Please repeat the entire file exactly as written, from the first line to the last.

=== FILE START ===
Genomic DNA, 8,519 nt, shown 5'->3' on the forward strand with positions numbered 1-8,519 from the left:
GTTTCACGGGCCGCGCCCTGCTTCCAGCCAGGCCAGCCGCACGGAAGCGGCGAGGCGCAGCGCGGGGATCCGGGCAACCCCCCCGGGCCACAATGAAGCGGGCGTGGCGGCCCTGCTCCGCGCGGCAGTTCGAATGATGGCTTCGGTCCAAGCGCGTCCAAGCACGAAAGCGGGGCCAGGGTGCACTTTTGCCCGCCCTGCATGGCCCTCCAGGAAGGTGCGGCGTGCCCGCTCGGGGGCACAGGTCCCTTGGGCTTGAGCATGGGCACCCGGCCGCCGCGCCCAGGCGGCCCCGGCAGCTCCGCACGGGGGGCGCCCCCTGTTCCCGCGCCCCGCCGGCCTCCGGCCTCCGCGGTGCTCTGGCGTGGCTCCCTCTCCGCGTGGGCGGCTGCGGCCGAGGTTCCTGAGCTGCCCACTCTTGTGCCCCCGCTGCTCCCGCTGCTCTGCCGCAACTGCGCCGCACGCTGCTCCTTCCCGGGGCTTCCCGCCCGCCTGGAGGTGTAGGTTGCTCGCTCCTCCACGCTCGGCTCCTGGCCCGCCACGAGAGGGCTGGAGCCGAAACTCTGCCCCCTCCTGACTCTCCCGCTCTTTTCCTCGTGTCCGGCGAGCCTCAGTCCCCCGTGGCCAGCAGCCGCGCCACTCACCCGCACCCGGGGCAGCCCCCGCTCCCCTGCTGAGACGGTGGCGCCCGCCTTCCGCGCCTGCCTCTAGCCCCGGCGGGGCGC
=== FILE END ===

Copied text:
Genomic DNA, 8,519 nt, shown 5'->3' on the forward strand with positions numbered 1-8,519 from the left:
GTTTCACGGGCCGCGCCCTGCTTCCAGCCAGGCCAGCCGCACGGAAGCGGCGAGGCGCAGCGCGGGGATCCGGGCAACCCCCCCGGGCCACAATGAAGCGGGCGTGGCGGCCCTGCTCCGCGCGGCAGTTCGAATGATGGCTTCGGTCCAAGCGCGTCCAAGCACGAAAGCGGGGCCAGGGTGCACTTTTGCCCGCCCTGCATGGCCCTCCAGGAAGGTGCGGCGTGCCCGCTCGGGGGCACAGGTCCCTTGGGCTTGAGCATGGGCACCCGGCCGCCGCGCCCAGGCGGCCCCGGCAGCTCCGCACGGGGGGCGCCCCCTGTTCCCGCGCCCCGCCGGCCTCCGGCCTCCGCGGTGCTCTGGCGTGGCTCCCTCTCCGCGTGGGCGGCTGCGGCCGAGGTTCCTGAGCTGCCCACTCTTGTGCCCCCGCTGCTCCCGCTGCTCTGCCGCAACTGCGCCGCACGCTGCTCCTTCCCGGGGCTTCCCGCCCGCCTGGAGGTGTAGGTTGCTCGCTCCTCCACGCTCGGCTCCTGGCCCGCCACGAGAGGGCTGGAGCCGAAACTCTGCCCCCTCCTGACTCTCCCGCTCTTTTCCTCGTGTCCGGCGAGCCTCAGTCCCCCGTGGCCAGCAGCCGCGCCACTCACCCGCACCCGGGGCAGCCCCCGCTCCCCTGCTGAGACGGTGGCGCCCGCCTTCCGCGCCTGCCTCTAGCCCCGGCGGGGCGC